The suffix (3) in the title is because it’s the third time I’ve used the same title although the content is different as you’ll see if you click here. If you read the piece in the link you’ll also notice – apart from the photo of elderflowers – a useful description of the archaic tobacco enema should that be of any interest.
Anyway the three pieces were written at very roughly this time of year in 2019, 2021 and today and they share the sense of liberation that comes with late spring and early summer made especially poignant by the fact that the earlier two postings book-ended the COVID epidemic. We thought it was all over then, but it wasn’t and it still haunts our politics, memories and dreams today. Without wanting for a moment to parallel the trauma of war with the pandemic, I remember my Father and his contemporaries with renewed respect when I try to imagine the thoughts and memories they carried and the impact it had on on our whole family.
Anyway, we treasure our slow emergence from COVID with each moment of joy, and today, making the first batch of elderflower cordial I realized how much it celebrates and marks the early summer for me. We’re lucky to be living on the edge of a patch of public green space that has many Elders amongst the other riverside trees and so yesterday we harvested about 100 flower heads and soaked them overnight with lemon and orange zest. Last year we had a problem with some of the seals on the flip top bottles and about half of one batch went mouldy, so this year we’ve bought all new rubber seals and scrupulously scrubbed and sterilized the bottles before refilling them. Up at the allotment there’s a marvellous purple variety so we’ll harvest another load of flowers from there and make pink cordial. We don’t bother to filter out all the pollen because it takes forever to drip through a jelly bag – and of course the longer it’s exposed to the air the more likely it is to pick up airborne moulds. I hate the taste of sulphite, so we combine a little extra citric acid before simmering it and bottling it. Somehow – in spite of the cost of fruit and sugar – it seems that we’ve received a free gift from nature before the allotment starts properly yielding crops.
On the other hand we’ve been eating rhubarb and digging the volunteer potatoes that were missed when we dug the crop. Miraculously we’ve even eaten a few maincrop potatoes which survived the winter and the slugs unscathed. We’ve had plentiful spinach and swiss chard so although we’re a million miles from self-sufficient, we still have the benefit of fresh veg during the hungry gap.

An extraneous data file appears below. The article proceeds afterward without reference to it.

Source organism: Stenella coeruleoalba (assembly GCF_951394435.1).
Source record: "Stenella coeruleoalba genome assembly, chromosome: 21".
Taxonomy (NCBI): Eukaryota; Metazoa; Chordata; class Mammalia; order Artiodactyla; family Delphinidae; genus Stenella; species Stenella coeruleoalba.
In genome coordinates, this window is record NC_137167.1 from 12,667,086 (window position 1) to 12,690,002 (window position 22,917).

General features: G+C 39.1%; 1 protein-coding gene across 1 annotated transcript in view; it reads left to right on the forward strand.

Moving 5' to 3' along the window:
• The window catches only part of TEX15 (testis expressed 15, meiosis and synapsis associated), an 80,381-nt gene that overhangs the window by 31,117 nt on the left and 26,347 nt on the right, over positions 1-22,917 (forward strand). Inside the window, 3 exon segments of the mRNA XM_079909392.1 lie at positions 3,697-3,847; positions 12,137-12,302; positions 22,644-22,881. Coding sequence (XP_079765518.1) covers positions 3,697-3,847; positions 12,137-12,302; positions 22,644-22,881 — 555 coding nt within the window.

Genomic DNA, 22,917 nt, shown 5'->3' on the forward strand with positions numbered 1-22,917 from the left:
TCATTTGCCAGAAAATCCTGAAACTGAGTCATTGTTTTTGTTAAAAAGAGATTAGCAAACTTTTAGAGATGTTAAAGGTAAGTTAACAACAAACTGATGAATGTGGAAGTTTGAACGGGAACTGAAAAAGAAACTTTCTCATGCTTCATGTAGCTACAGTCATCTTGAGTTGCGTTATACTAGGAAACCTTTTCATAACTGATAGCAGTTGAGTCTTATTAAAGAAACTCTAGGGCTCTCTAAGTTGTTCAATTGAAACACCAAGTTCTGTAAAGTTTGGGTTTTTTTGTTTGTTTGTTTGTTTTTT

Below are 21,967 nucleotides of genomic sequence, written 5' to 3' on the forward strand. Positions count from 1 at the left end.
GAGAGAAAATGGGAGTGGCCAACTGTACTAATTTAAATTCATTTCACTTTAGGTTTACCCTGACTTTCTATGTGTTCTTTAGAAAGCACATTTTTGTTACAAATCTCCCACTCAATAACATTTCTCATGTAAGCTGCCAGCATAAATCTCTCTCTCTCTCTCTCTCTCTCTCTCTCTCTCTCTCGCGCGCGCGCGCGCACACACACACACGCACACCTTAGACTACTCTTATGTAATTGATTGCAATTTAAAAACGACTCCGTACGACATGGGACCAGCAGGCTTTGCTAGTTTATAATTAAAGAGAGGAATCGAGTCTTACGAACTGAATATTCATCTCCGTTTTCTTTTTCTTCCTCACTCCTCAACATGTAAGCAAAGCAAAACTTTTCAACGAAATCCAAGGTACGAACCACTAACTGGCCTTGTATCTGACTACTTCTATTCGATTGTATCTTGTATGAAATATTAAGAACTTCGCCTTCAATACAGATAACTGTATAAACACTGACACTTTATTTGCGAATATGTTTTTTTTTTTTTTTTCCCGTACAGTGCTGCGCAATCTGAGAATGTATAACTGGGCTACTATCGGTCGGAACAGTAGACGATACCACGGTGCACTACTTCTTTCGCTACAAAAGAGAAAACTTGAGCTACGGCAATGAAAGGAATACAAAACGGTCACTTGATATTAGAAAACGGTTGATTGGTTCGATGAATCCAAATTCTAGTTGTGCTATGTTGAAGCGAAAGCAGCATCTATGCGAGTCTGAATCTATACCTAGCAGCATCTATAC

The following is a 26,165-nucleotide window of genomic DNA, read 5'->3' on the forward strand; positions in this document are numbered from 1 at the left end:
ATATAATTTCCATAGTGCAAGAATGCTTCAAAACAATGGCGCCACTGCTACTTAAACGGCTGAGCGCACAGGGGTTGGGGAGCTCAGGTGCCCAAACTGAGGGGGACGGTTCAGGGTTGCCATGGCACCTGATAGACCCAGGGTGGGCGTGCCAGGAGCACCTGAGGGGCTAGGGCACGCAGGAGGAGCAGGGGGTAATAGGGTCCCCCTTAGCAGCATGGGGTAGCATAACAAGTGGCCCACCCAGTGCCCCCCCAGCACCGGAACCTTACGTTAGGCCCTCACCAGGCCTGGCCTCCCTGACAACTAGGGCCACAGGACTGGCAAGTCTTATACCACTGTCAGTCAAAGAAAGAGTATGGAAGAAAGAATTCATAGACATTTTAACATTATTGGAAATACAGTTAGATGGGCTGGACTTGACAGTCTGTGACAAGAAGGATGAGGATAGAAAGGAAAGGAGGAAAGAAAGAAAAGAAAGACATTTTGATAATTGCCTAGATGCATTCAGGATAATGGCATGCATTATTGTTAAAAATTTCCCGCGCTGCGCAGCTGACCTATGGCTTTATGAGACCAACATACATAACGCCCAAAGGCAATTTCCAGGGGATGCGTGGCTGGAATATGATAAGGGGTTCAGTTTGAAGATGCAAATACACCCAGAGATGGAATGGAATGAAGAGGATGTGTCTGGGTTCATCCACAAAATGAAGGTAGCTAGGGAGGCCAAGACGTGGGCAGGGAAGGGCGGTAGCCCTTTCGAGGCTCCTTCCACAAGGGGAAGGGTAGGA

Yesterday, with watering out of the way, we sat out on the green reading when we heard a loud crash and looked up to see that one of our elderly neighbours had taken a tumble. Within seconds three of us sprinted to help and a passer by stopped as well. Within the constant churn of just passing through residents, there is a core of neighbours who’ve been here for many decades, and we often have impromptu parties on the pavement when the sun shines. It just happened that the first aiders were two nurses, a retired vicar and a retired post office worker – so we were fully equipped for any eventuality! In the end our neighbour suffered nothing worse than a cut on his head and another on his finger, but it underlines the great benefits of a functioning community. On the other hand the constantly changing tides of students, Airbnb’s and just passing through’s can feel a bit alienating at times. Often they do a moonlight flit and leave their rubbish in the basement for someone else to clear up.
The other problem we have is with aggressive dogs and their owners being let loose on the green to crap, bark and intimidate the rest of us. We still have a massive problem with drug dealing, and yesterday I was greatly amused to overhear a conversation between a customer on the street and the dealer in a car. The dealer was protesting that if the customer wanted whatever it was, he’d have to order it and he’d get it in for Saturday. Life’s rich tapestry, I suppose. Enduring over a decade of incompetent, corrupt and greedy government leaves its mark on the communities that we live in and which they rarely see. On the other hand we’ve had to become adept and resourceful; mastering the kind of skills that the clowns in charge will neither possess nor enjoy.